Successful kidney transplantation despite tissue incompatibility
The 13-year-old boy Resat Nuri Yildiz received a new kidney and recovered well from the transplantation – despite tissue incompatibility. From left to right: Dr. Elke Wühl, senior consultant at the Division of Pediatric Nephrology, Dr. Christian Morath, senior consultant at the Department of Nephrology at Heidelberg University Hospital, Professor Jan Schmidt, head of the transplantation division, Resat Nuri Yildiz with his mother, Professor Burkhard Tönshoff, chief consultant at the Center for Child and Adolescent Medicine, Professor Caner Süsal, head of the antibody laboratory in the Department of Transplantation Immunology, Dr. Jörg Beimler, senior consultant at the Department of Nephrology at Heidelberg University Hospital, and Professor Martin Zeier, medical director of the Department of Nephrology at Heidelberg University Hospital.
Source: Heidelberg University Hospital.
Donor kidneys can be successfully transplanted even if there is strong tissue incompatibility between donor and recipient. An interdisciplinary working group headed by Dr. Christian Morath, senior consultant at the Department of Nephrology at Heidelberg University Hospital (Medical Director: Professor Dr. Martin Zeier) and Professor Dr. Caner Süsal, head of antibody laboratory in the Department of Transplantation Immunology, showed in a study of 34 sensitized high-risk patients that the success rate in these patients was not different from the success rate of patients with a low immunological risk. After one year, around 95 percent of the transplants were still functioning. The researchers in Heidelberg developed a sophisticated therapy concept especially for this group of high-risk patients. This makes the transplantation center in Heidelberg the leading center in Germany in this area. The results of the study were published in the prestigious journal “Transplantation”.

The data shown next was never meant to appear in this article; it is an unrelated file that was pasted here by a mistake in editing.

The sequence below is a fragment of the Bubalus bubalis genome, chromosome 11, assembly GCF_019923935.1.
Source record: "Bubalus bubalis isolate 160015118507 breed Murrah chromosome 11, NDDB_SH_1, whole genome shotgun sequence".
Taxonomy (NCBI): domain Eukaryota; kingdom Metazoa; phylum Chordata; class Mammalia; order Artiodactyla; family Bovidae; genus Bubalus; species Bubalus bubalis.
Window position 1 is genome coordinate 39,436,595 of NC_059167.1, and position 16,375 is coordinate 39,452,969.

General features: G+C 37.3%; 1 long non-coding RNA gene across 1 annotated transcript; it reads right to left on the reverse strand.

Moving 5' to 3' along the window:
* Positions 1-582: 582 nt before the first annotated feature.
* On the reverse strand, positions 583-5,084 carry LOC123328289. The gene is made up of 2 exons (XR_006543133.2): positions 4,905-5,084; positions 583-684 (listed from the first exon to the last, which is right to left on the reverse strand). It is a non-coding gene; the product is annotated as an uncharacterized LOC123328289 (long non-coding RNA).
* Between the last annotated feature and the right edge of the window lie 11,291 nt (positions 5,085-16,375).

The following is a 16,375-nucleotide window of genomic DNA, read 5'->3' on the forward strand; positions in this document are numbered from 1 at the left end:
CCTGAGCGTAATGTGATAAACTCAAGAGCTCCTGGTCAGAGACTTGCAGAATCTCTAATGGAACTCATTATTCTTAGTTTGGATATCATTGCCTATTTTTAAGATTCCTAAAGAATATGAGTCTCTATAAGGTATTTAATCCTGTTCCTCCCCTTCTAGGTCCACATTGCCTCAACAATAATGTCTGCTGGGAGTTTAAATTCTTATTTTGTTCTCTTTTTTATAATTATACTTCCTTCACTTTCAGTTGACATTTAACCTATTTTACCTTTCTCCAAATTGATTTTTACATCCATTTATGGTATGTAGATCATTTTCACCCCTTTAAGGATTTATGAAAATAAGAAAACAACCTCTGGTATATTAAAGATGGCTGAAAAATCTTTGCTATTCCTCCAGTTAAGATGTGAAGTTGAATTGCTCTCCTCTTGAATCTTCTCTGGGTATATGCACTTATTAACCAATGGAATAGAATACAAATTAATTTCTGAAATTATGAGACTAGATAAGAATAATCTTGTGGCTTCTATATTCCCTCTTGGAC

When the kidneys no longer function, patients must either undergo dialysis regularly or receive a donor kidney (transplantation). The organ comes either from a brain dead donor or a person close to the patient (live donor). The blood type and tissue compatibility factors (HLA factors) of donor and recipient should be matched as closely as possible. Since the recipient organism always attempts to reject the foreign organ, even if it has the same HLA factors, patients have to take medication after transplantation for as long as they live to suppress rejection (immunosuppression).
Pre-operative risk assessment for high immunological risk patients
Researchers at the Heidelberg Department of Transplantation Immunology collected data over many years in the world’s largest database for kidney transplantation (Collaborative Transplant Study) in order to identify patients who are at a high risk of immunological rejection. These are patients who have formed antibodies against foreign tissue, for example after pregnancies, blood transfusions, or previous transplantations, and therefore have only a slight chance of receiving a donor organ for which the tissue compatibility test (crossmatch) directly before the operation is negative. “The risk of rejecting the transplanted organ soon after the operation is especially high in this group of patients. High-risk patients can receive transplants successfully only if additional measures are taken,” explained Professor Dr. Caner Süsal, head of the antibody laboratory at the Department of Transplantation Immunology.
Same transplant survival rates as for non-immunized patients
In the current study, 34 high immunological risk patients were given plasmapheresis or immunoadsorption before and after the transplantation of a donor kidney from a brain dead (28) or live donor (6). These are procedures that remove the antibodies from the blood of the organ recipient. In addition, the patients were given a drug (Rituximab) that destroys the cells that could form new antibodies. With the help of intensive immunosuppression and close monitoring for any signs of rejection, some 95 percent of the transplanted kidneys were still functioning after one year.